Embodying Academic Readiness

As the sights and the sounds of the fall season begin to transform, it is also undeniable that the new school year is fully underway. Children’s backpacks are getting heavier as more and more homework is sent home, parent teacher conferences loom on the horizon, and the warm summer days of playing outside for hours at a time seem like a distant memory.

Teachers around the country are spending the school day focusing on supporting academic achievements and igniting a passion for learning with their newest class of students. However, teachers may be finding that not all of their students are equipped with the foundational skills critical to learning. While some students are quietly sitting in their chairs with their eyes and ears directed on the teacher, others cannot manage to sit still. These children may appear inattentive, fidgeting with their pencil and papers, or constantly moving in their chair. This inability to sit in a focused posture is not necessarily due to ‘behavioral’ issues. In fact, these problems can be rooted in sensory integrative difficulties, which ultimately impact the child’s ability to organize their body to take in the most salient information from their environment. From a sensory-motor standpoint, it is the integration of the vestibular-auditory-visual triad that serves as an embodied foundation for academic readiness.

Without good information coming from the vestibular system, sights and sounds in the environment do not make sense- they are only isolated pieces of information disconnected from each other and from the meaning of the whole. It is the integration of sensory information that holds the key for finding meaning in the world. –Mary J. Kawar, MS, OTL, and Sheila M. Frick, OTR/L from “Astronaut Training: A Sound Activated Vestibular-Visual Protocol for Moving, Looking & Listening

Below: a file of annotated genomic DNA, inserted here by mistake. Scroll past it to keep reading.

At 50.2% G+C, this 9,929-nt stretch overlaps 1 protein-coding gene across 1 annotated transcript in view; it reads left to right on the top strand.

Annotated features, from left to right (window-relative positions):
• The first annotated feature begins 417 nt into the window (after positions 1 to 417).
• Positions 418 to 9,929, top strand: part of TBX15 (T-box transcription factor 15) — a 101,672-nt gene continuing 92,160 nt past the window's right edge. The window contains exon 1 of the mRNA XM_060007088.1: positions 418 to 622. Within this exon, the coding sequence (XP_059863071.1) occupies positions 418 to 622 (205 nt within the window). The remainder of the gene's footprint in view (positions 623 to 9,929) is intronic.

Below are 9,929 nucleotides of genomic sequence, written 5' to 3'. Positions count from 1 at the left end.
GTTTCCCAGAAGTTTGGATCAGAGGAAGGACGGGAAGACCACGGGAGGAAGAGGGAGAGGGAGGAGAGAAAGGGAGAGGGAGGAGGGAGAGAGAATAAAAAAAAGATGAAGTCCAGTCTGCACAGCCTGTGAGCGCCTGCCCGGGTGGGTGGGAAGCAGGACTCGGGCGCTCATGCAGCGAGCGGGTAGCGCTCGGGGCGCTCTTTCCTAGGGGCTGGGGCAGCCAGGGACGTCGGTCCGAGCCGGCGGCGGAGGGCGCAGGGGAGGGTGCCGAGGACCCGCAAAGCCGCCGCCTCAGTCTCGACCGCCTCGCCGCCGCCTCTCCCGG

My experiences working with and learning from Sheila M. Frick and Mary Kawar have provided invaluable insight into the unique roles of these sensory systems, and more importantly the power of integrating the vestibular-auditory-visual triad. The vestibular system is a movement-detection system that informs us of the position of our head and body in relationship to gravity-bound space. It conveys what direction we are moving and provides the gravitational reference point for our place in space. Subsequently, it is the coordination of the auditory and visual systems that create our three-dimensional perception of space or spatial envelope. When these three systems are working together, the integration provides moment to moment information about our body in relationship to the spaces we occupy and the events that occur.

Additionally, through descending pathways, the vestibular system activates the postural muscles that surround the central vertical axis of the body. When kids do not receive adequate information from their vestibular system to ignite (and later strengthen) these deep core postural muscles, they often compensate by relying on surface musculature to maintain an upright posture — more appropriately designed for quick bursts of movement or for skill. Thus kids appear to be constantly moving to keep these muscles ‘turned on’. Another compensatory strategy kids often employ is breath holding or fixing of the diagram to increase postural stability. This strategy further compromises our core stability, along with our ability to regulate arousal levels.

Upon further consideration, we may find that some of our kids actually lack the integration of the vestibular-auditory-visual systems and automatic deep core activation necessary to maintain a stable, upright posture. Consequently, they then struggle to organize their eyes and their ears to participate efficiently in everyday tasks, including copying from a blackboard, listening to the teacher, reading, writing, and even catching a ball.

The next time you see an inattentive and easily distractible child in the classroom, ask yourself if sensory integrative difficulties are impacting this child’s ability to stay focused in the classroom? By incorporating activities that provide precise vestibular-visual-auditory activation, within minutes a day we can ignite and strengthen the embodied groundwork for school readiness — ultimately supporting our kids’ academic achievement.

To learn more about the vestibular-visual-auditory activation, checkout our Astronaut Training course.


3 Comments on: “Embodying Academic Readiness

  1. This was a great concise article for me. It is sometimes difficult for me to pull the words together to describe what we do and why. Thank you for this one.

  2. I agree with the last post: this was a specific way to explain to parents and teachers the fundamentals of the vestibular system for academic readiness and reading potential. Thank you so much!

  3. Great article! It is hard to put into words how valuable the vestibular system is to academic readiness. When you say surface musculature what muscles are you referring to? Thanks again for the information – so helpful!

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